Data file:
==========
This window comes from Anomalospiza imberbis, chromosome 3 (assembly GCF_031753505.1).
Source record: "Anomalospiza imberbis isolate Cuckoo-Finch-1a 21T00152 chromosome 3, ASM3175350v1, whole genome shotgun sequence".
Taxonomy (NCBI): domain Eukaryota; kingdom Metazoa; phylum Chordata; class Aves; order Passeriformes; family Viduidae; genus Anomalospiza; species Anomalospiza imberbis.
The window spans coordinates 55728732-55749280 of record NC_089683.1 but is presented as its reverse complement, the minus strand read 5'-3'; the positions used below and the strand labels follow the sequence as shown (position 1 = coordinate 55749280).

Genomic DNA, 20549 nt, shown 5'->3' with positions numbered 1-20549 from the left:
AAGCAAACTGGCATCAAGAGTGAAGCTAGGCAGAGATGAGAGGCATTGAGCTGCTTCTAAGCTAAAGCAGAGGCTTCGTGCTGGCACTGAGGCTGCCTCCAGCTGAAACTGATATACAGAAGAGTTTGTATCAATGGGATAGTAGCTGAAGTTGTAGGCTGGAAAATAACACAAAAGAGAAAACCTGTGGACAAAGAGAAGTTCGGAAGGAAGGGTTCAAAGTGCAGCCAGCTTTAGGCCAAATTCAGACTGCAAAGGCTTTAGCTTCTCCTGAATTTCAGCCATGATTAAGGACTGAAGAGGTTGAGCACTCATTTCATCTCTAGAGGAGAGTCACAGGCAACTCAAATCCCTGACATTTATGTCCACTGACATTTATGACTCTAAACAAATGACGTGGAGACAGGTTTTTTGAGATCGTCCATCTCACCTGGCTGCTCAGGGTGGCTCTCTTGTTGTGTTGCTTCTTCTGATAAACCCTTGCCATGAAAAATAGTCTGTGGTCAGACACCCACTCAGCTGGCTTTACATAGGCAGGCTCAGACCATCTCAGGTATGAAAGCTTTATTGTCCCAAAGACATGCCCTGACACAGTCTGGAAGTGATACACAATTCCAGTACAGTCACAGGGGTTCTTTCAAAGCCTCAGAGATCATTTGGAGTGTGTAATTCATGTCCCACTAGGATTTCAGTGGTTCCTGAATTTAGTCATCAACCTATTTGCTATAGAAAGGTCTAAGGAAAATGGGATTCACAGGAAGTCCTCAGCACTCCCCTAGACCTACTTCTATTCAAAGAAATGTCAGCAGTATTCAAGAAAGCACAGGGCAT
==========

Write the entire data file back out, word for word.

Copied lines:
This window comes from Anomalospiza imberbis, chromosome 3 (assembly GCF_031753505.1).
Source record: "Anomalospiza imberbis isolate Cuckoo-Finch-1a 21T00152 chromosome 3, ASM3175350v1, whole genome shotgun sequence".
Taxonomy (NCBI): domain Eukaryota; kingdom Metazoa; phylum Chordata; class Aves; order Passeriformes; family Viduidae; genus Anomalospiza; species Anomalospiza imberbis.
The window spans coordinates 55728732-55749280 of record NC_089683.1 but is presented as its reverse complement, the minus strand read 5'-3'; the positions used below and the strand labels follow the sequence as shown (position 1 = coordinate 55749280).

Genomic DNA, 20549 nt, shown 5'->3' with positions numbered 1-20549 from the left:
AAGCAAACTGGCATCAAGAGTGAAGCTAGGCAGAGATGAGAGGCATTGAGCTGCTTCTAAGCTAAAGCAGAGGCTTCGTGCTGGCACTGAGGCTGCCTCCAGCTGAAACTGATATACAGAAGAGTTTGTATCAATGGGATAGTAGCTGAAGTTGTAGGCTGGAAAATAACACAAAAGAGAAAACCTGTGGACAAAGAGAAGTTCGGAAGGAAGGGTTCAAAGTGCAGCCAGCTTTAGGCCAAATTCAGACTGCAAAGGCTTTAGCTTCTCCTGAATTTCAGCCATGATTAAGGACTGAAGAGGTTGAGCACTCATTTCATCTCTAGAGGAGAGTCACAGGCAACTCAAATCCCTGACATTTATGTCCACTGACATTTATGACTCTAAACAAATGACGTGGAGACAGGTTTTTTGAGATCGTCCATCTCACCTGGCTGCTCAGGGTGGCTCTCTTGTTGTGTTGCTTCTTCTGATAAACCCTTGCCATGAAAAATAGTCTGTGGTCAGACACCCACTCAGCTGGCTTTACATAGGCAGGCTCAGACCATCTCAGGTATGAAAGCTTTATTGTCCCAAAGACATGCCCTGACACAGTCTGGAAGTGATACACAATTCCAGTACAGTCACAGGGGTTCTTTCAAAGCCTCAGAGATCATTTGGAGTGTGTAATTCATGTCCCACTAGGATTTCAGTGGTTCCTGAATTTAGTCATCAACCTATTTGCTATAGAAAGGTCTAAGGAAAATGGGATTCACAGGAAGTCCTCAGCACTCCCCTAGACCTACTTCTATTCAAAGAAATGTCAGCAGTATTCAAGAAAGCACAGGGCAT